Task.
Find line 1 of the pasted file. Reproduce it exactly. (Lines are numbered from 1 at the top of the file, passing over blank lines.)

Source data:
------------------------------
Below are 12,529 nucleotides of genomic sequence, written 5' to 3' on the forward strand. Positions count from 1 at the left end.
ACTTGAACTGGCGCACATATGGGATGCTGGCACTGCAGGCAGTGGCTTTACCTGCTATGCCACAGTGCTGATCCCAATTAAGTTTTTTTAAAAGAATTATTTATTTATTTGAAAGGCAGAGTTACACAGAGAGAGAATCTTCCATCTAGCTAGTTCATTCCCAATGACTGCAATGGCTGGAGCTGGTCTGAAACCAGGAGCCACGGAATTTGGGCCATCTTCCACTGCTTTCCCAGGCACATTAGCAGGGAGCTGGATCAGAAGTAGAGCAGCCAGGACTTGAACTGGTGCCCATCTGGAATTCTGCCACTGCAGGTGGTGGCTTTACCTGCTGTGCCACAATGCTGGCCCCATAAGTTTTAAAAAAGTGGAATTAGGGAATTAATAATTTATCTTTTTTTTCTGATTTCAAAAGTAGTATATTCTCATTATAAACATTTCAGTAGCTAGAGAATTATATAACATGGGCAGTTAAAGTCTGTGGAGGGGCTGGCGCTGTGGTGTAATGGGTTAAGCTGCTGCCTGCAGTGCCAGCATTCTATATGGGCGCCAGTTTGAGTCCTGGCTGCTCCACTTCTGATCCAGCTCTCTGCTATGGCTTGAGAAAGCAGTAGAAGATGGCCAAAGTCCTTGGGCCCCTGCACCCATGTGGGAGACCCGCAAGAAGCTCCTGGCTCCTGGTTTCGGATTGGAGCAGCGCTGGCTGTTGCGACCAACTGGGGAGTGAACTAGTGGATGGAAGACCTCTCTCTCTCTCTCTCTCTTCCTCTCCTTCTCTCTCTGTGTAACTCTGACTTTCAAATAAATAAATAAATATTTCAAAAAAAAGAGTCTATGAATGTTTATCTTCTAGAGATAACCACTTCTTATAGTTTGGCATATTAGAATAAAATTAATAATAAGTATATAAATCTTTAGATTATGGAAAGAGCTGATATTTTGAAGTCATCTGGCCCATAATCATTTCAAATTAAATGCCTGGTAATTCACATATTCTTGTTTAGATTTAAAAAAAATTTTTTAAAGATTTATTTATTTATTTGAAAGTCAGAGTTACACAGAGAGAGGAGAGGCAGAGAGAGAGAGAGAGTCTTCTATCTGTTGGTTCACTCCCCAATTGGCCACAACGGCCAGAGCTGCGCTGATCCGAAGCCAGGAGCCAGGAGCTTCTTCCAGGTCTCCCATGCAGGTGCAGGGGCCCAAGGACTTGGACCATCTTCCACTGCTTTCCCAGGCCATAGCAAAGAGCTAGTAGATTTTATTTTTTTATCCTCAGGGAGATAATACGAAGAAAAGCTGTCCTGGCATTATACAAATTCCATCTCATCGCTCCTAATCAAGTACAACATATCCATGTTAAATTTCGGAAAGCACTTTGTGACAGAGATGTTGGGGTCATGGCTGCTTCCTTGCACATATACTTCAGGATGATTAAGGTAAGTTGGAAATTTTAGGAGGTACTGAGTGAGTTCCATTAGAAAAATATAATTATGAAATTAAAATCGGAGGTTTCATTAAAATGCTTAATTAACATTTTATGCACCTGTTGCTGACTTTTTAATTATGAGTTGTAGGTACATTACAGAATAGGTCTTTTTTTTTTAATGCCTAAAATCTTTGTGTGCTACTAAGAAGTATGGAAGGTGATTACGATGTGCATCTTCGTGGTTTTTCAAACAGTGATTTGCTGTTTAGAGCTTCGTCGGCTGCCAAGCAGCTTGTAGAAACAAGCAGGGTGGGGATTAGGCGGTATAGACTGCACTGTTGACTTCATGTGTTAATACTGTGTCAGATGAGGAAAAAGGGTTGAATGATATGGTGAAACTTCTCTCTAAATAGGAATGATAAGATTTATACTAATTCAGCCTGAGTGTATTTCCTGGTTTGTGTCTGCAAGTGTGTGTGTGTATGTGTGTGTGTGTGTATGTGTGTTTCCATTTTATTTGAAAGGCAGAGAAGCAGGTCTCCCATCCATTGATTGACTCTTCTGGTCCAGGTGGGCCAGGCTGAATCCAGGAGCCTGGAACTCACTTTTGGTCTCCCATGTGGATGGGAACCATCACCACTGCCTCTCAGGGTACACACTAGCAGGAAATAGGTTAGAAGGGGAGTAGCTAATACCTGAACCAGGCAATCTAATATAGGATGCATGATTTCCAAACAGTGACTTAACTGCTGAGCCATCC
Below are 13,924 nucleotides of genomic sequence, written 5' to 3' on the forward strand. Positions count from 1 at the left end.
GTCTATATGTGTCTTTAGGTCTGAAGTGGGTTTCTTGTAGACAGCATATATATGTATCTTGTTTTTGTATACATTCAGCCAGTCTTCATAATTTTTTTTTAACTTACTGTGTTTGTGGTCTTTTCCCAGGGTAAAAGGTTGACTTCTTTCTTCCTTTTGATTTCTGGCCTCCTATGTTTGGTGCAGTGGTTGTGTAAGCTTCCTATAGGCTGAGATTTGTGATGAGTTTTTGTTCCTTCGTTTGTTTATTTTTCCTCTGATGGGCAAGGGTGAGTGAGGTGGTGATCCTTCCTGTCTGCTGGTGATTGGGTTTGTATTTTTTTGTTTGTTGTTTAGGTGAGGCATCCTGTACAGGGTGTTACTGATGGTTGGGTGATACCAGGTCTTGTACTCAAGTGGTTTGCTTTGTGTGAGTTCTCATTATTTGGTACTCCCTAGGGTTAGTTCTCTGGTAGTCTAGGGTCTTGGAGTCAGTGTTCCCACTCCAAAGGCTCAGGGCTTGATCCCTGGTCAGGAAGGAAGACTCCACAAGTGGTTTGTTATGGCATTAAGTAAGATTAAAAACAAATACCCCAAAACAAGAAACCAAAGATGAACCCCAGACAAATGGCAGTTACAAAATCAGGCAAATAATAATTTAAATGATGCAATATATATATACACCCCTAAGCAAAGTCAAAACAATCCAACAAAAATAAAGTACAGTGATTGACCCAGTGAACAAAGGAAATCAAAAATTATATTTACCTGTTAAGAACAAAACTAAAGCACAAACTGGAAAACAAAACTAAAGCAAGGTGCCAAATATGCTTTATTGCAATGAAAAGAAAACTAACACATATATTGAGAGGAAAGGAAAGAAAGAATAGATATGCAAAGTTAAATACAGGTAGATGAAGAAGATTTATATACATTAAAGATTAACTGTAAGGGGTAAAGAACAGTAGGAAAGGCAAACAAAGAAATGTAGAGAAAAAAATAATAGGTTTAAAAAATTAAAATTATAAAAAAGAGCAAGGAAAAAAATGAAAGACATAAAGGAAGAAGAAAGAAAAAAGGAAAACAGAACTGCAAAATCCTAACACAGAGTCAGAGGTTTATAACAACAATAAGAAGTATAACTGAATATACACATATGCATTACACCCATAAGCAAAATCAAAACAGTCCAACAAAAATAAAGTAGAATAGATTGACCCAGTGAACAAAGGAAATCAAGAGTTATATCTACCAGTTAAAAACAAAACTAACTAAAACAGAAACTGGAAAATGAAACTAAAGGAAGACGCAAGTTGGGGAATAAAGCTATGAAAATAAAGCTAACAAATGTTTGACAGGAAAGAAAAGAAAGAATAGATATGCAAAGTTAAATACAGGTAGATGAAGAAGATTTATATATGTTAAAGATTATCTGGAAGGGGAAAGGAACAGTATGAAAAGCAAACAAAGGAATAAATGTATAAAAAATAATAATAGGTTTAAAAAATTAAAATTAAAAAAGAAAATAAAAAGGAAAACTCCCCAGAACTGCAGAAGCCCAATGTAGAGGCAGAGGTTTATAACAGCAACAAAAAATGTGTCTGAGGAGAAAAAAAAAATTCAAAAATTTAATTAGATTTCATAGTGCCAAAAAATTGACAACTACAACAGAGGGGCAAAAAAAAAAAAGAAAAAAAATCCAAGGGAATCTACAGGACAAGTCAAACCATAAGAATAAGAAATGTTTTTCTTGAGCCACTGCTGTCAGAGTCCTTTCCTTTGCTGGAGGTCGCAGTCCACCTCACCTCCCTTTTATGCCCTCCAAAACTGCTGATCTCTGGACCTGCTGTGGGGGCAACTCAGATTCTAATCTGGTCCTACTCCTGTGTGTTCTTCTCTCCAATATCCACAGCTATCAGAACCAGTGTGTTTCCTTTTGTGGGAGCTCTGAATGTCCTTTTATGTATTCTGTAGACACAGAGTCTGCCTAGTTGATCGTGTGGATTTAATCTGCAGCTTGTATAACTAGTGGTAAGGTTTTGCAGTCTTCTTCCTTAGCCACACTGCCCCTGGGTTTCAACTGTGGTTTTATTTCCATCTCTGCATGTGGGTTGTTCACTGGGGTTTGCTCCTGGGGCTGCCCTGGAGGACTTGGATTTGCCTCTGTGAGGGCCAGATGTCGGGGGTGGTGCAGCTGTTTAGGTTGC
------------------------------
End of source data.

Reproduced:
Below are 12,529 nucleotides of genomic sequence, written 5' to 3' on the forward strand. Positions count from 1 at the left end.